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MikeB4:
MikeAqua: Really - at a set of passing lanes?




Rappelle:
MikeAqua: What if we had a higher speed limit (e.g 120km/hr) in the right hand lane at passing lanes?

That would nullify the effect of people who speed up at passing lanes.


Increases the danger for oncoming vehicles.


Some passing lanes are shared ( very bad design imho) others do not have a separation. If they allow 120km/h people will do 130km/h which is an issue in NZ. Burst speeds higher that 100km/h have some merit around time exposed to danger but would be a nightmare to police.


I have never seen such a thing. You can however have a passing lane that does not have a yellow no passing line on the oncoming lane. Passing a vehicle (from the single lane side) is legal but you really have to make sure there is a max of one car on the dual lane side. (who of course must legally be in the left lane)




Matthew


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  Reply # 1439830 3-Dec-2015 11:55
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MikeAqua: I've never seen a shared passing lane - sounds highly dangerous.

Allowing people to put their foot down when overtaking at passing lanes would not only reduce time spent overtaking, it would allow more vehicles past per passing lane, reducing congestion.

I find it frustrating when I'm in line behind a slow vehicle and the first vehicle behind it spends the entire passing lane overtaking at 104.

Personally I don't look at the speedometer when overtaking.  One the road is clear I change down and go. 

MikeB4:
Some passing lanes are shared ( very bad design imho) others do not have a separation. If they allow 120km/h people will do 130km/h which is an issue in NZ. Burst speeds higher that 100km/h have some merit around time exposed to danger but would be a nightmare to police.


Here is a shared passing lane we snapped unintentionally on our last trip away. There is a few of these around the central North Island.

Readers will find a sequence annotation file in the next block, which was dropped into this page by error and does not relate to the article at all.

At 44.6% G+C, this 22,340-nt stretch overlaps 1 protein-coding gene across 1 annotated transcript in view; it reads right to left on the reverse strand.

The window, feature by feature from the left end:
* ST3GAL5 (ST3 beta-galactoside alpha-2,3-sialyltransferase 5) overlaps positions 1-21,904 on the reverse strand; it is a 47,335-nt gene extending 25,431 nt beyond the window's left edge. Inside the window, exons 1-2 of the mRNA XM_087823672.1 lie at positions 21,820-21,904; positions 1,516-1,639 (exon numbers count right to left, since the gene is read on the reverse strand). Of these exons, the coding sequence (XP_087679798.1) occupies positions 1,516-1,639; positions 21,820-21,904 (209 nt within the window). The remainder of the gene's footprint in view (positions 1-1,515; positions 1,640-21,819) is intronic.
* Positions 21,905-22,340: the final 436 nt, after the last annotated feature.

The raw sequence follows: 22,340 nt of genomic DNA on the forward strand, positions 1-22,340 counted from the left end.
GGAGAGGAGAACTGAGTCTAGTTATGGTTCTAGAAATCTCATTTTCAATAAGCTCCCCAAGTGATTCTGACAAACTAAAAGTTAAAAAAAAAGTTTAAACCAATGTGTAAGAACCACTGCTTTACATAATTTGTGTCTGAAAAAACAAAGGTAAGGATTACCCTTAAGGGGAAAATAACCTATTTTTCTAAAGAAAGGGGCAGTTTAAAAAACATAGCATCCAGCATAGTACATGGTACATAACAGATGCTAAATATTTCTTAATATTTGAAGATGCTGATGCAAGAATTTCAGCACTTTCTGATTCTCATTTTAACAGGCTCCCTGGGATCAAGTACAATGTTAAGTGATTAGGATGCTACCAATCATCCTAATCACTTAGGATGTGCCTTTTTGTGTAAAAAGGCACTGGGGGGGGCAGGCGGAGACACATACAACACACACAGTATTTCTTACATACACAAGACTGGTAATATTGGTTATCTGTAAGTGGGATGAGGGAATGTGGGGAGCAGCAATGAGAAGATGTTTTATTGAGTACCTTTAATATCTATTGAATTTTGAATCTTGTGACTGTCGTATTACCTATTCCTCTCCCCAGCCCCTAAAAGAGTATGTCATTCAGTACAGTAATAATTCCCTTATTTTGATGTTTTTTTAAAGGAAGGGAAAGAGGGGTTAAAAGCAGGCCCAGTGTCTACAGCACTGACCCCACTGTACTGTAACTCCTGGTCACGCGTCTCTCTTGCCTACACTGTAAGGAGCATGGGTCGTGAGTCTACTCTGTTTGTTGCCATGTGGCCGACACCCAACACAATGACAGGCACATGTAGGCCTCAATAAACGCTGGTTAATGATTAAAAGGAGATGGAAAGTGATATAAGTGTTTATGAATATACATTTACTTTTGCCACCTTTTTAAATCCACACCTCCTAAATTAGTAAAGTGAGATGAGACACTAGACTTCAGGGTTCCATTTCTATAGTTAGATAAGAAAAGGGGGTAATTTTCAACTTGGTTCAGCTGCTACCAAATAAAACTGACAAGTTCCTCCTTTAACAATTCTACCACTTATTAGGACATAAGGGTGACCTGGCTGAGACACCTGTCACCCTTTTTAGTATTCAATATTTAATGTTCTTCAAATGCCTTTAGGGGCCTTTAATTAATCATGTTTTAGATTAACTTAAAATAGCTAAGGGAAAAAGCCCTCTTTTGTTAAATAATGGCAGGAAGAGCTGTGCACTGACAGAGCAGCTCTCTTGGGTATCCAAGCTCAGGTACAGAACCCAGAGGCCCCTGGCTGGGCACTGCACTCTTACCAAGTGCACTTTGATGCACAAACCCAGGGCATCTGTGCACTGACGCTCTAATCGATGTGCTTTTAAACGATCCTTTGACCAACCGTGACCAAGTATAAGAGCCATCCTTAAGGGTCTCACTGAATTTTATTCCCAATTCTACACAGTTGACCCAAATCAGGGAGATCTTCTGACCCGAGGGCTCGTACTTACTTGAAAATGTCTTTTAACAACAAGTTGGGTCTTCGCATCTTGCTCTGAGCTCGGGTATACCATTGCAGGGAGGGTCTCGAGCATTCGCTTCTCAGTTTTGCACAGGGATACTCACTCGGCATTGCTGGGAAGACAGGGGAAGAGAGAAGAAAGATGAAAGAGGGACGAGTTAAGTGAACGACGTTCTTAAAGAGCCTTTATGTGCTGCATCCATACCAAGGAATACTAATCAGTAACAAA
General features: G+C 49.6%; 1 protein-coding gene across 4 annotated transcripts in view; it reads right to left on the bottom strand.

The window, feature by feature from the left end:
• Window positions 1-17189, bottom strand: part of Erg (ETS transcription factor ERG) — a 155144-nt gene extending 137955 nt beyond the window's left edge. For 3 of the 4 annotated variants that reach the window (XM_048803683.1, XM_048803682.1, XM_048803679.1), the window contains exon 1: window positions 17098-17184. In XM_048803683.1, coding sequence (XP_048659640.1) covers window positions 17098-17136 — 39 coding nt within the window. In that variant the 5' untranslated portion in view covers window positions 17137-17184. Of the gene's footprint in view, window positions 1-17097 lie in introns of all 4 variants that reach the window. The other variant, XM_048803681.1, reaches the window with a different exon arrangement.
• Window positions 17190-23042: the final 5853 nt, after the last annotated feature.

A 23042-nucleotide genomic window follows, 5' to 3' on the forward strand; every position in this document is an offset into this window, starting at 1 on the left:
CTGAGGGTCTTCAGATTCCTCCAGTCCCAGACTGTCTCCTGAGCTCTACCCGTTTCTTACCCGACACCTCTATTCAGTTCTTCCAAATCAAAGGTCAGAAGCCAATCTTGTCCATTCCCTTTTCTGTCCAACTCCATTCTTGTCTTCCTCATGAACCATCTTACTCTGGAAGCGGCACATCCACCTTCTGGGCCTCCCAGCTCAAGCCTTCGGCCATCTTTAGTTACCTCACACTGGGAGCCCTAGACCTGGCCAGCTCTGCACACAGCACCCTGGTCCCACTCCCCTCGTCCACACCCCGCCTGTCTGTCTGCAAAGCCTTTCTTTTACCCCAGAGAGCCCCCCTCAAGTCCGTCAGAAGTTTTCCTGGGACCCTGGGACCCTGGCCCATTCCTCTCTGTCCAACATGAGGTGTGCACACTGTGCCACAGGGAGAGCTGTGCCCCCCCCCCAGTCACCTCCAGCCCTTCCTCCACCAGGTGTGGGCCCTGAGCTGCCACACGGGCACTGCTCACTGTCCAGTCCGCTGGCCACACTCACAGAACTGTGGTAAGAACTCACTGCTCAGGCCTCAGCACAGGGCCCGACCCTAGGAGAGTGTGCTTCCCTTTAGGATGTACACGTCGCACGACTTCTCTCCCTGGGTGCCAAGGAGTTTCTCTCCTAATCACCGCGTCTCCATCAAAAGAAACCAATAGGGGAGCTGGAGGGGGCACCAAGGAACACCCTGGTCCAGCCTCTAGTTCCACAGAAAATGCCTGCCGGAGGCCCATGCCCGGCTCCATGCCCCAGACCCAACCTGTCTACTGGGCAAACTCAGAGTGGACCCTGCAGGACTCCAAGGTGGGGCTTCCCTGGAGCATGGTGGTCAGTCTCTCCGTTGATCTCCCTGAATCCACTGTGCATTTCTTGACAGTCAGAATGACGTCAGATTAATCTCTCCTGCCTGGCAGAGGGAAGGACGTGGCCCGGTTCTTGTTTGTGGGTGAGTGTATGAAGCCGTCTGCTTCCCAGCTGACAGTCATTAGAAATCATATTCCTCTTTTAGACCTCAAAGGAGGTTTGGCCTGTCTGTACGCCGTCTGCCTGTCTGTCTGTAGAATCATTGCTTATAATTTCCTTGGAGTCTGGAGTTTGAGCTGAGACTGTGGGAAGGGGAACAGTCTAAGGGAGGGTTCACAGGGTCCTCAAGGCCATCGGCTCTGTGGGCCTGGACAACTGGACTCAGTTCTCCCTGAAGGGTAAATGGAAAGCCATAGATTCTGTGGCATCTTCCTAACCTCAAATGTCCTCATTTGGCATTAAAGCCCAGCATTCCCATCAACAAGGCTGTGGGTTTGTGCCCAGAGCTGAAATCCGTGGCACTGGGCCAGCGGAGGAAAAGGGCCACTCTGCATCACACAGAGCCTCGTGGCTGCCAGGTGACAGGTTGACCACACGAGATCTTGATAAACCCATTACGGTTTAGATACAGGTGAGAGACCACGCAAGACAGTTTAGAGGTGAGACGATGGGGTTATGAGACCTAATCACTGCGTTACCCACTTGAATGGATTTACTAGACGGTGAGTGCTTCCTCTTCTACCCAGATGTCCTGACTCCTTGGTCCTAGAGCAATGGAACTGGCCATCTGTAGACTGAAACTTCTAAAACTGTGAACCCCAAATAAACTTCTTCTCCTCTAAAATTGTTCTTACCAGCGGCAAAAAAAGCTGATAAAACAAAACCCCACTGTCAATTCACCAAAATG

Mike
Retired IT Manager. 
The views stated in my posts are my personal views and not that of any other organisation.

 

 It's our only home, lets clean it up then...

 

Take My Advice, Pull Down Your Pants And Slide On The Ice!

 

 


Hmm, what to write...
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  Reply # 1439834 3-Dec-2015 11:56
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MikeB4:
MikeAqua: I've never seen a shared passing lane - sounds highly dangerous.

Allowing people to put their foot down when overtaking at passing lanes would not only reduce time spent overtaking, it would allow more vehicles past per passing lane, reducing congestion.

I find it frustrating when I'm in line behind a slow vehicle and the first vehicle behind it spends the entire passing lane overtaking at 104.

Personally I don't look at the speedometer when overtaking.  One the road is clear I change down and go. 

MikeB4:
Some passing lanes are shared ( very bad design imho) others do not have a separation. If they allow 120km/h people will do 130km/h which is an issue in NZ. Burst speeds higher that 100km/h have some merit around time exposed to danger but would be a nightmare to police.


Here is a shared passing lane we snapped unintentionally on our last trip away. There is a few of these around the central North Island.

That is not a shared passing lane...see my other post




Matthew


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  Reply # 1439836 3-Dec-2015 11:58
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WyleECoyoteNZ: I'll just leave this here...
https://www.nzta.govt.nz/resources/roadcode/about-limits/speed-limits/

Yes, the maximum open road speed limit is 100km/h, and yes 4m/h tolerance is too small. However, it also very clears states:
Slow drivers If you are travelling slower than the speed limit and there are vehicles following you, you must:

 

  • keep as close to the left side of the road as possible
  • pull over as soon as it is safe to let following vehicles pass.
Don’t speed up on straight stretches of road to prevent following vehicles from passing you.


Totally agree - if they are going to campaign and ping on one end of the scale, they should put equal effort into doing the same at the other end of the scale - especially since (IMO) that slower end of the scale will often mean impatient drivers (and patient ones) can end up taking stupid risks to get past.